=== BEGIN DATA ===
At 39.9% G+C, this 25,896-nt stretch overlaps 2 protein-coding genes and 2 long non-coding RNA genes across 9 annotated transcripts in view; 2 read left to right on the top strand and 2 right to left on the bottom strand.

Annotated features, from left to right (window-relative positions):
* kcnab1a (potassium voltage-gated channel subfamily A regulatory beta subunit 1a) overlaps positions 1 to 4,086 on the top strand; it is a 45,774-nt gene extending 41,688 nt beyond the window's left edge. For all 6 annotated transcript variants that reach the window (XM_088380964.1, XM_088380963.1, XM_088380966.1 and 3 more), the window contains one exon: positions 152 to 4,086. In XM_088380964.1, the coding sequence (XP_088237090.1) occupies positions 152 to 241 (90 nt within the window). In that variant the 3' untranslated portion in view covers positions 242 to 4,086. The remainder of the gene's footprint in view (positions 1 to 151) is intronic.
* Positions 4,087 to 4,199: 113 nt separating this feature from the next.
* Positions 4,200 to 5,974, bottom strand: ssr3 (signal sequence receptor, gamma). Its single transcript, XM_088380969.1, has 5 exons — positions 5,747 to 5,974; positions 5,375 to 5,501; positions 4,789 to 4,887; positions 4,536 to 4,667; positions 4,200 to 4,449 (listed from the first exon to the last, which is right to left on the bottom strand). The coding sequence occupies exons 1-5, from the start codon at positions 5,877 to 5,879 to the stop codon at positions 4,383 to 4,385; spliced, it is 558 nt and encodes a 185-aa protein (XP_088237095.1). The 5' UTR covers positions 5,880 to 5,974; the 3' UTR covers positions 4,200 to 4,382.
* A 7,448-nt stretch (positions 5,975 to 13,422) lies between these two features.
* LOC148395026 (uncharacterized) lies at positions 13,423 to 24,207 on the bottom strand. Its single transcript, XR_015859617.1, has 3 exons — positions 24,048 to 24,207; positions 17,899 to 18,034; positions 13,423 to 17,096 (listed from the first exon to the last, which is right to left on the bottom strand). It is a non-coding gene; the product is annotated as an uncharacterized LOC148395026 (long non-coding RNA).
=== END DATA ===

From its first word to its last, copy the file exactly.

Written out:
At 39.9% G+C, this 25,896-nt stretch overlaps 2 protein-coding genes and 2 long non-coding RNA genes across 9 annotated transcripts in view; 2 read left to right on the top strand and 2 right to left on the bottom strand.

Annotated features, from left to right (window-relative positions):
* kcnab1a (potassium voltage-gated channel subfamily A regulatory beta subunit 1a) overlaps positions 1 to 4,086 on the top strand; it is a 45,774-nt gene extending 41,688 nt beyond the window's left edge. For all 6 annotated transcript variants that reach the window (XM_088380964.1, XM_088380963.1, XM_088380966.1 and 3 more), the window contains one exon: positions 152 to 4,086. In XM_088380964.1, the coding sequence (XP_088237090.1) occupies positions 152 to 241 (90 nt within the window). In that variant the 3' untranslated portion in view covers positions 242 to 4,086. The remainder of the gene's footprint in view (positions 1 to 151) is intronic.
* Positions 4,087 to 4,199: 113 nt separating this feature from the next.
* Positions 4,200 to 5,974, bottom strand: ssr3 (signal sequence receptor, gamma). Its single transcript, XM_088380969.1, has 5 exons — positions 5,747 to 5,974; positions 5,375 to 5,501; positions 4,789 to 4,887; positions 4,536 to 4,667; positions 4,200 to 4,449 (listed from the first exon to the last, which is right to left on the bottom strand). The coding sequence occupies exons 1-5, from the start codon at positions 5,877 to 5,879 to the stop codon at positions 4,383 to 4,385; spliced, it is 558 nt and encodes a 185-aa protein (XP_088237095.1). The 5' UTR covers positions 5,880 to 5,974; the 3' UTR covers positions 4,200 to 4,382.
* A 7,448-nt stretch (positions 5,975 to 13,422) lies between these two features.
* LOC148395026 (uncharacterized) lies at positions 13,423 to 24,207 on the bottom strand. Its single transcript, XR_015859617.1, has 3 exons — positions 24,048 to 24,207; positions 17,899 to 18,034; positions 13,423 to 17,096 (listed from the first exon to the last, which is right to left on the bottom strand). It is a non-coding gene; the product is annotated as an uncharacterized LOC148395026 (long non-coding RNA).